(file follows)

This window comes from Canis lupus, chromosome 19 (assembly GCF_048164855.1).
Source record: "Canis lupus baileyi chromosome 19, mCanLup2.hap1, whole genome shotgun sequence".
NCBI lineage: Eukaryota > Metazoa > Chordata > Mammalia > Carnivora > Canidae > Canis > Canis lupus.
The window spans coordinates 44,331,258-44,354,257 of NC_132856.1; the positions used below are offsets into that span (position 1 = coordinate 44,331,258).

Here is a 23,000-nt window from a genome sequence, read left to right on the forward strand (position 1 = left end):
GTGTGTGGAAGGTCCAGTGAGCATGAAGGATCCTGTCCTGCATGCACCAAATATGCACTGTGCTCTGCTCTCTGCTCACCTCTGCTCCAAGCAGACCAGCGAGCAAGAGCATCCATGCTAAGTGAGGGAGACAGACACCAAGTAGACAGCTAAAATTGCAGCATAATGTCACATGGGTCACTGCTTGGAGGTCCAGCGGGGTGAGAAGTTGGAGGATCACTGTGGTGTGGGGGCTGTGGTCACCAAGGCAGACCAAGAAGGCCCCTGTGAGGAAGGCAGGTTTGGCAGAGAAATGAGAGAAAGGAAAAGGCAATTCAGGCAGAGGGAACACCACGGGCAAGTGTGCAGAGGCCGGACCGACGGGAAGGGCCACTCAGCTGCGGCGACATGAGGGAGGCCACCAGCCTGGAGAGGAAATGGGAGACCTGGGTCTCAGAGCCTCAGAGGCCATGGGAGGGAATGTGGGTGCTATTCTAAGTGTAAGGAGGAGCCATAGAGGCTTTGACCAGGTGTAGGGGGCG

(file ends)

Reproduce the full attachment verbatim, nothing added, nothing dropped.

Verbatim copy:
This window comes from Canis lupus, chromosome 19 (assembly GCF_048164855.1).
Source record: "Canis lupus baileyi chromosome 19, mCanLup2.hap1, whole genome shotgun sequence".
NCBI lineage: Eukaryota > Metazoa > Chordata > Mammalia > Carnivora > Canidae > Canis > Canis lupus.
The window spans coordinates 44,331,258-44,354,257 of NC_132856.1; the positions used below are offsets into that span (position 1 = coordinate 44,331,258).

Here is a 23,000-nt window from a genome sequence, read left to right on the forward strand (position 1 = left end):
GTGTGTGGAAGGTCCAGTGAGCATGAAGGATCCTGTCCTGCATGCACCAAATATGCACTGTGCTCTGCTCTCTGCTCACCTCTGCTCCAAGCAGACCAGCGAGCAAGAGCATCCATGCTAAGTGAGGGAGACAGACACCAAGTAGACAGCTAAAATTGCAGCATAATGTCACATGGGTCACTGCTTGGAGGTCCAGCGGGGTGAGAAGTTGGAGGATCACTGTGGTGTGGGGGCTGTGGTCACCAAGGCAGACCAAGAAGGCCCCTGTGAGGAAGGCAGGTTTGGCAGAGAAATGAGAGAAAGGAAAAGGCAATTCAGGCAGAGGGAACACCACGGGCAAGTGTGCAGAGGCCGGACCGACGGGAAGGGCCACTCAGCTGCGGCGACATGAGGGAGGCCACCAGCCTGGAGAGGAAATGGGAGACCTGGGTCTCAGAGCCTCAGAGGCCATGGGAGGGAATGTGGGTGCTATTCTAAGTGTAAGGAGGAGCCATAGAGGCTTTGACCAGGTGTAGGGGGCG